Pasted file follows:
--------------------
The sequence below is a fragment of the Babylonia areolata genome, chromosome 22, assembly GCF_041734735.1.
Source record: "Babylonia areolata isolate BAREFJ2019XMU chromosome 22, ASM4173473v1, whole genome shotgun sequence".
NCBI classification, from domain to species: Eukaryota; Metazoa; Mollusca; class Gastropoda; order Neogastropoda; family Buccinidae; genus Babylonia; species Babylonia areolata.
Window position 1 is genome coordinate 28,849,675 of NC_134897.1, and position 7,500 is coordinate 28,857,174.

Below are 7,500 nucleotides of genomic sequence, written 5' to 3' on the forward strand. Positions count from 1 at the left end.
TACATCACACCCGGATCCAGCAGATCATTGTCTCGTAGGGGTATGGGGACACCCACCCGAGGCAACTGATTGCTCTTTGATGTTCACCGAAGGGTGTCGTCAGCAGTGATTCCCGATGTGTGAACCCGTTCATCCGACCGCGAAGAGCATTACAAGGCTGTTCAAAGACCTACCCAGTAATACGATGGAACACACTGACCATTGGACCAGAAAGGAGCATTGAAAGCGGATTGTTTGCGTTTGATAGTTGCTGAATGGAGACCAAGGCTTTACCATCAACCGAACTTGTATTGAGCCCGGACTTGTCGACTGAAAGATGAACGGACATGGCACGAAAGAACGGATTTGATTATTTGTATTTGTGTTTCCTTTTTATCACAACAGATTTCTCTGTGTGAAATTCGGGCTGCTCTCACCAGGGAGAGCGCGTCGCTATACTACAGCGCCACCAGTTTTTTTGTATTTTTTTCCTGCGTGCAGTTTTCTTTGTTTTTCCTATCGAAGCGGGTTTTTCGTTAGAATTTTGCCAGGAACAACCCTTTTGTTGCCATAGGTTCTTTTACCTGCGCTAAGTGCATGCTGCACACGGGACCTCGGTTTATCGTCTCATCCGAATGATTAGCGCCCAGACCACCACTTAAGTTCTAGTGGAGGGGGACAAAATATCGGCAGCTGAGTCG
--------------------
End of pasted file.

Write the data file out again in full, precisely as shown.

The sequence below is a fragment of the Babylonia areolata genome, chromosome 22, assembly GCF_041734735.1.
Source record: "Babylonia areolata isolate BAREFJ2019XMU chromosome 22, ASM4173473v1, whole genome shotgun sequence".
NCBI classification, from domain to species: Eukaryota; Metazoa; Mollusca; class Gastropoda; order Neogastropoda; family Buccinidae; genus Babylonia; species Babylonia areolata.
Window position 1 is genome coordinate 28,849,675 of NC_134897.1, and position 7,500 is coordinate 28,857,174.

Below are 7,500 nucleotides of genomic sequence, written 5' to 3' on the forward strand. Positions count from 1 at the left end.
TACATCACACCCGGATCCAGCAGATCATTGTCTCGTAGGGGTATGGGGACACCCACCCGAGGCAACTGATTGCTCTTTGATGTTCACCGAAGGGTGTCGTCAGCAGTGATTCCCGATGTGTGAACCCGTTCATCCGACCGCGAAGAGCATTACAAGGCTGTTCAAAGACCTACCCAGTAATACGATGGAACACACTGACCATTGGACCAGAAAGGAGCATTGAAAGCGGATTGTTTGCGTTTGATAGTTGCTGAATGGAGACCAAGGCTTTACCATCAACCGAACTTGTATTGAGCCCGGACTTGTCGACTGAAAGATGAACGGACATGGCACGAAAGAACGGATTTGATTATTTGTATTTGTGTTTCCTTTTTATCACAACAGATTTCTCTGTGTGAAATTCGGGCTGCTCTCACCAGGGAGAGCGCGTCGCTATACTACAGCGCCACCAGTTTTTTTGTATTTTTTTCCTGCGTGCAGTTTTCTTTGTTTTTCCTATCGAAGCGGGTTTTTCGTTAGAATTTTGCCAGGAACAACCCTTTTGTTGCCATAGGTTCTTTTACCTGCGCTAAGTGCATGCTGCACACGGGACCTCGGTTTATCGTCTCATCCGAATGATTAGCGCCCAGACCACCACTTAAGTTCTAGTGGAGGGGGACAAAATATCGGCAGCTGAGTCG